skywatchers report

Welcome to the University of Texas Skywatchers' Report for Monday May 18th through Sunday May 31st.

The new moon for the month of May is on Sunday the 24th and the moon will be at first quarter on the night of Saturday the 30th.

Mercury is at inferior conjunction with the sun on Monday the 18th. An inferior conjunction is when Mercury or Venus passes between the Earth and the Sun. After that date, Mercury will slowly emerge into the morning skies. By the end of the month it will be up about 45 minutes before the sun.

Saturn is high in the south as the sky darkens after sunset and is now the only planet visible in the evening skies. Jupiter and Neptune are still very close together and rise at 2 a.m. on the 19th. By the end of the month the pair of planets will rise at 1:20 a.m. Venus is rising a little after 4 a.m. for the next few weeks, with Mars rising at about 4:30 a.m. The waning crescent moon will join Venus and Mars on the morning of the 21st.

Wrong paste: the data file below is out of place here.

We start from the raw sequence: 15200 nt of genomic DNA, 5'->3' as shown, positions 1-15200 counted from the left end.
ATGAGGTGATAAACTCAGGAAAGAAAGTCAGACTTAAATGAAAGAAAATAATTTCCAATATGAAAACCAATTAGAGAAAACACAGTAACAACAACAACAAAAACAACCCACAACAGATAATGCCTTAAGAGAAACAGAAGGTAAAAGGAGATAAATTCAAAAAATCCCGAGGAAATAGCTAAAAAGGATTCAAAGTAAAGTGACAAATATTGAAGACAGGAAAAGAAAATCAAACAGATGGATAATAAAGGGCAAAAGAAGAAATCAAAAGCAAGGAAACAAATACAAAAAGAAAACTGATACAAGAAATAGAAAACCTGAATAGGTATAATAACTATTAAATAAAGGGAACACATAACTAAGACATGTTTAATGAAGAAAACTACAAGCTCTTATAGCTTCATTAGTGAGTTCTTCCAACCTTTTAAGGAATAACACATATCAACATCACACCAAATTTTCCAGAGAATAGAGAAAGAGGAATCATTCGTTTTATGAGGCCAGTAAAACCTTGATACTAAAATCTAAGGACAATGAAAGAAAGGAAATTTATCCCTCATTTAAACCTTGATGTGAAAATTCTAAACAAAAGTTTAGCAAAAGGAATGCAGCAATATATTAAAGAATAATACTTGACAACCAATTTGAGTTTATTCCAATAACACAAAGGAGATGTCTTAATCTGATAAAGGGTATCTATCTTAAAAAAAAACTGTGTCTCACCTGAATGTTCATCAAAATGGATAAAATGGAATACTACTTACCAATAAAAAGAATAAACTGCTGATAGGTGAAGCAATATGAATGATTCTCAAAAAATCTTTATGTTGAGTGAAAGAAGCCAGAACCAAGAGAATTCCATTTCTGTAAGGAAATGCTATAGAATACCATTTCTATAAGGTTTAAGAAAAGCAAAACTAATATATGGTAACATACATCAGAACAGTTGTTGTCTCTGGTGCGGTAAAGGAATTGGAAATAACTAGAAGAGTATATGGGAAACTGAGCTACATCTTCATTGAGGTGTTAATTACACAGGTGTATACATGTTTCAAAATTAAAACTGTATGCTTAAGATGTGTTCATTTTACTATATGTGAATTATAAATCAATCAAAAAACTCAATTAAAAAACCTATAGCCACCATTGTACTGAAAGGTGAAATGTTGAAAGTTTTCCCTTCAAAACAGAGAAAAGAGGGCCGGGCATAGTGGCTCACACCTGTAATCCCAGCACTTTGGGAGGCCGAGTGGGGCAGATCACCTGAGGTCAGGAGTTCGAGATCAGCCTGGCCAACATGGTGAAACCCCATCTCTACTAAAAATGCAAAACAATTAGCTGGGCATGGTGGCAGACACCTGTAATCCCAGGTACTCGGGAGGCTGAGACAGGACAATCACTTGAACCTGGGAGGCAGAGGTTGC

The Herschel and Planck spacecraft successfully launched from French Guiana on May 14th. The two satellites separated shortly after launch and are headed towards the L2 Lagrange point, where they will eventually be joined by the James Webb Space Telescope. The Herschel spacecraft will study the universe in infrared and the Planck spacecraft will explore the Cosmic Microwave Background Radiation. You can learn more about both missions at www.esa.int

On Monday the 18th, astronauts on the Space Shuttle Atlantis conducted the last of five spacewalks on the Hubble Space Telescope that installed two new instruments, repaired two others and installed components that will keep the telescope working to 2014, the year that the James Webb Space Telescope is due to launch. Two of the five spacewalks ended up in the top 10 for longest duration. Photos and videos from the mission are available at nasa.gov

Public viewing on UT campus telescopes has finished for the spring semester. Summer viewing will start in June.

Thank you for calling the University of Texas Skywatchers' Report and have a happy and safe Memorial Day holiday.